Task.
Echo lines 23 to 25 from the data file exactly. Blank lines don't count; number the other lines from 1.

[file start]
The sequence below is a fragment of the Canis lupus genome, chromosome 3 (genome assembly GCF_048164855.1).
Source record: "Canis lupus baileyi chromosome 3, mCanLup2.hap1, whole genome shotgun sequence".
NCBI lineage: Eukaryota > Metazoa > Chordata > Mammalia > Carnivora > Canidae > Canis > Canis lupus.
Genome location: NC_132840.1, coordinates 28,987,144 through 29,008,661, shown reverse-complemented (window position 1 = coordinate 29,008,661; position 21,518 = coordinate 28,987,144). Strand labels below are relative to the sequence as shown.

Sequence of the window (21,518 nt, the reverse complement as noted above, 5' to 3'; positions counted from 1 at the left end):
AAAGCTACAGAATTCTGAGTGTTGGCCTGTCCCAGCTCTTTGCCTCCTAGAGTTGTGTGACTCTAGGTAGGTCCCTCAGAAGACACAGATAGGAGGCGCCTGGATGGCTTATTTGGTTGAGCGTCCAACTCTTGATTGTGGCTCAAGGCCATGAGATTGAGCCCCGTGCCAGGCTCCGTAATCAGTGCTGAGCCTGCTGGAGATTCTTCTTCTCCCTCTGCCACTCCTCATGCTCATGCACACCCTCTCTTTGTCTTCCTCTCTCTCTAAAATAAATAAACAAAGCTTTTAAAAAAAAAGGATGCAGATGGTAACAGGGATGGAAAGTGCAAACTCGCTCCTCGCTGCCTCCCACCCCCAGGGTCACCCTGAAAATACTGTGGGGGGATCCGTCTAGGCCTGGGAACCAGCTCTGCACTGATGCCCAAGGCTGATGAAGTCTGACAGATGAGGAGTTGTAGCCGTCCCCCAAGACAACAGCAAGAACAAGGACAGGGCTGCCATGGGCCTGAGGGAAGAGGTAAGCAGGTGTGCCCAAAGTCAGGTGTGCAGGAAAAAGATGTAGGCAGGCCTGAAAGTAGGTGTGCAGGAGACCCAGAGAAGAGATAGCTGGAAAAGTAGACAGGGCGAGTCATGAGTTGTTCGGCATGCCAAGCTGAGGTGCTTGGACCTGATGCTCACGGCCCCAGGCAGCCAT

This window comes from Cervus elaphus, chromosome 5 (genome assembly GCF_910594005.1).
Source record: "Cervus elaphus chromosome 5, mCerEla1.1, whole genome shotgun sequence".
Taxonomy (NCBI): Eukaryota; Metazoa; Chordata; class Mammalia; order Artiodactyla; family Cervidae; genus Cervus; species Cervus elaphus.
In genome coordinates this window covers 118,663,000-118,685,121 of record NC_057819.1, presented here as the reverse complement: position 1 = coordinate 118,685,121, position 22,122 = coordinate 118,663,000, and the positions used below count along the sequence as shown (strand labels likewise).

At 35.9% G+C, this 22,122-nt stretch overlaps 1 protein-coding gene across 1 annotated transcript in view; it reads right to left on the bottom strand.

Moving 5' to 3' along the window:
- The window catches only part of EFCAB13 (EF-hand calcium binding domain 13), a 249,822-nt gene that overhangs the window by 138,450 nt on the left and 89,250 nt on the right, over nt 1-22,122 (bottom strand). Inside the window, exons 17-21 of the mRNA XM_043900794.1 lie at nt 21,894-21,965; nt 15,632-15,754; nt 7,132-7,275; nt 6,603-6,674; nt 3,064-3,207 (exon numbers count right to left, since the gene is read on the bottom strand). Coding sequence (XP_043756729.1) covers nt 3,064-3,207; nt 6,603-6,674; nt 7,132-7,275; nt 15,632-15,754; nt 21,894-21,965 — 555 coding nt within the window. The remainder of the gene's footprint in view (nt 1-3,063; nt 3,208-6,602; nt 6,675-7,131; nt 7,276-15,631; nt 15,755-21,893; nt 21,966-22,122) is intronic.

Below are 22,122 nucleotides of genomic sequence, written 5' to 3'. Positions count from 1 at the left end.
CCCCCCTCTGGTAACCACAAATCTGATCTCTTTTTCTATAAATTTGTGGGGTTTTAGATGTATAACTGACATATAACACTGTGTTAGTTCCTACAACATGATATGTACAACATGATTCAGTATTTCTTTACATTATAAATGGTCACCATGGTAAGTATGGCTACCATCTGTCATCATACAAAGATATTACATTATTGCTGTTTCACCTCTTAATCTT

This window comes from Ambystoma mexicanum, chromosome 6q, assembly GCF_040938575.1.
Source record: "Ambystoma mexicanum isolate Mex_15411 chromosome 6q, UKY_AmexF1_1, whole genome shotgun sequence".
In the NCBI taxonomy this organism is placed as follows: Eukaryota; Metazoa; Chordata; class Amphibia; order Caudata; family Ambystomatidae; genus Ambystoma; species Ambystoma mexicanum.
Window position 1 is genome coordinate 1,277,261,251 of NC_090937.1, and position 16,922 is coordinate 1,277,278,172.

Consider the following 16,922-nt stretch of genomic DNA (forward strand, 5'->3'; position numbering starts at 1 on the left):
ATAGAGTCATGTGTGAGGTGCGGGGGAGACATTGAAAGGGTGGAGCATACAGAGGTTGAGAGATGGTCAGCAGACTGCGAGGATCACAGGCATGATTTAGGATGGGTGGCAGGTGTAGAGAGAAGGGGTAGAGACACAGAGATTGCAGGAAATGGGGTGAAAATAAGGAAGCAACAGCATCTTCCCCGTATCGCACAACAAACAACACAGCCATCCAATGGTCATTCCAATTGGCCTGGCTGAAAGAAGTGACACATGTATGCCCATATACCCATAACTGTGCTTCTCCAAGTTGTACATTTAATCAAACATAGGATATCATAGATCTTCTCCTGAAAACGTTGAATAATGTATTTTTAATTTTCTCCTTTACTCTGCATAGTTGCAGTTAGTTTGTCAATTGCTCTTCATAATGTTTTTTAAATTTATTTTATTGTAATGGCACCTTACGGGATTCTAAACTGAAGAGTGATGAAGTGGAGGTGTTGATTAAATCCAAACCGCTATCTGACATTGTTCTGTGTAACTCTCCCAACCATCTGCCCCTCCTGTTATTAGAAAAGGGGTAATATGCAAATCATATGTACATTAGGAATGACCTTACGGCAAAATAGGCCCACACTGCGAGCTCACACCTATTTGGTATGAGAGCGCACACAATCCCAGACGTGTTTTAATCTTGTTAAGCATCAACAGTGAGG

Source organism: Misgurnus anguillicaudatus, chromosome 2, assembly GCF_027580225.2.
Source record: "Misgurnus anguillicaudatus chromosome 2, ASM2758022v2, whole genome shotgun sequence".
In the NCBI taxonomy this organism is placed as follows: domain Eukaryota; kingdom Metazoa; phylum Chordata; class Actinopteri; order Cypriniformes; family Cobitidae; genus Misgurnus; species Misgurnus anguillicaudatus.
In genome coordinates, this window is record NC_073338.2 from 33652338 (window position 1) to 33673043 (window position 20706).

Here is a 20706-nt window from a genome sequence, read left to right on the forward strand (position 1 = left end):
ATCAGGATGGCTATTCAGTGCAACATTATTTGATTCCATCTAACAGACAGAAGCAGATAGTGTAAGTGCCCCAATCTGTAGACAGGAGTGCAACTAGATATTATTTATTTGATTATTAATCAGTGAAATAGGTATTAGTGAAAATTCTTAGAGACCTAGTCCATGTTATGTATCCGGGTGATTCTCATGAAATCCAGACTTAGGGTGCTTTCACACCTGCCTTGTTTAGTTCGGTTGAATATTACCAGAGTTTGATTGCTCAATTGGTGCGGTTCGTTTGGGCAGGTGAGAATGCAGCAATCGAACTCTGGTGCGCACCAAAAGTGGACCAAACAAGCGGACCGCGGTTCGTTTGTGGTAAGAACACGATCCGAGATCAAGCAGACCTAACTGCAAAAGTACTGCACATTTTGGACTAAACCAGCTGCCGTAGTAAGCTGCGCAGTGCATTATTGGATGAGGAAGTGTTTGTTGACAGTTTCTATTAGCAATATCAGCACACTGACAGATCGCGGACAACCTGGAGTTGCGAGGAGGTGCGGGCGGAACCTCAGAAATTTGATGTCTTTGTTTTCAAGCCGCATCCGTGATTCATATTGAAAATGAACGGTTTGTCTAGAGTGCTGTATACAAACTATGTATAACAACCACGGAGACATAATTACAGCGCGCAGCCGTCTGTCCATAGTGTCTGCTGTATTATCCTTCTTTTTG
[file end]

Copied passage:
Source record: "Misgurnus anguillicaudatus chromosome 2, ASM2758022v2, whole genome shotgun sequence".
In the NCBI taxonomy this organism is placed as follows: domain Eukaryota; kingdom Metazoa; phylum Chordata; class Actinopteri; order Cypriniformes; family Cobitidae; genus Misgurnus; species Misgurnus anguillicaudatus.
In genome coordinates, this window is record NC_073338.2 from 33652338 (window position 1) to 33673043 (window position 20706).